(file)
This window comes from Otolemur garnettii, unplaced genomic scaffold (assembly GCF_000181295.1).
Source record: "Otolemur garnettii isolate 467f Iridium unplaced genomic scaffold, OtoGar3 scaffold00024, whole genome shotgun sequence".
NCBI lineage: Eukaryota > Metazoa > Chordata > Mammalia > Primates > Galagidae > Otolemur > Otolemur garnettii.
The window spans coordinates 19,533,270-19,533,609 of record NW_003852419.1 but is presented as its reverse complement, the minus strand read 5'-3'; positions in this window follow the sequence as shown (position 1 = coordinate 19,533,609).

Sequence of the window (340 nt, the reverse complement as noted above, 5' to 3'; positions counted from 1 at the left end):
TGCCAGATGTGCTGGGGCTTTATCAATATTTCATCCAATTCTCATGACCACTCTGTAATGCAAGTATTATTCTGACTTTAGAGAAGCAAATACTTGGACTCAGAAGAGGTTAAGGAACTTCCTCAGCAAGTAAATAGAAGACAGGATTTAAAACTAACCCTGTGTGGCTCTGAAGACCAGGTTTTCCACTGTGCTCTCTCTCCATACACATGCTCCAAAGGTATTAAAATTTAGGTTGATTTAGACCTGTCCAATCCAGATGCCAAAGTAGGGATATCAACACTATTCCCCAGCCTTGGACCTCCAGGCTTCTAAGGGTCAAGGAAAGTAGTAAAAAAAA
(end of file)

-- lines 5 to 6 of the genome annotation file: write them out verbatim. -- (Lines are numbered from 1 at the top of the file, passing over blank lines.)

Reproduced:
Sequence of the window (340 nt, the reverse complement as noted above, 5' to 3'; positions counted from 1 at the left end):
TGCCAGATGTGCTGGGGCTTTATCAATATTTCATCCAATTCTCATGACCACTCTGTAATGCAAGTATTATTCTGACTTTAGAGAAGCAAATACTTGGACTCAGAAGAGGTTAAGGAACTTCCTCAGCAAGTAAATAGAAGACAGGATTTAAAACTAACCCTGTGTGGCTCTGAAGACCAGGTTTTCCACTGTGCTCTCTCTCCATACACATGCTCCAAAGGTATTAAAATTTAGGTTGATTTAGACCTGTCCAATCCAGATGCCAAAGTAGGGATATCAACACTATTCCCCAGCCTTGGACCTCCAGGCTTCTAAGGGTCAAGGAAAGTAGTAAAAAAAA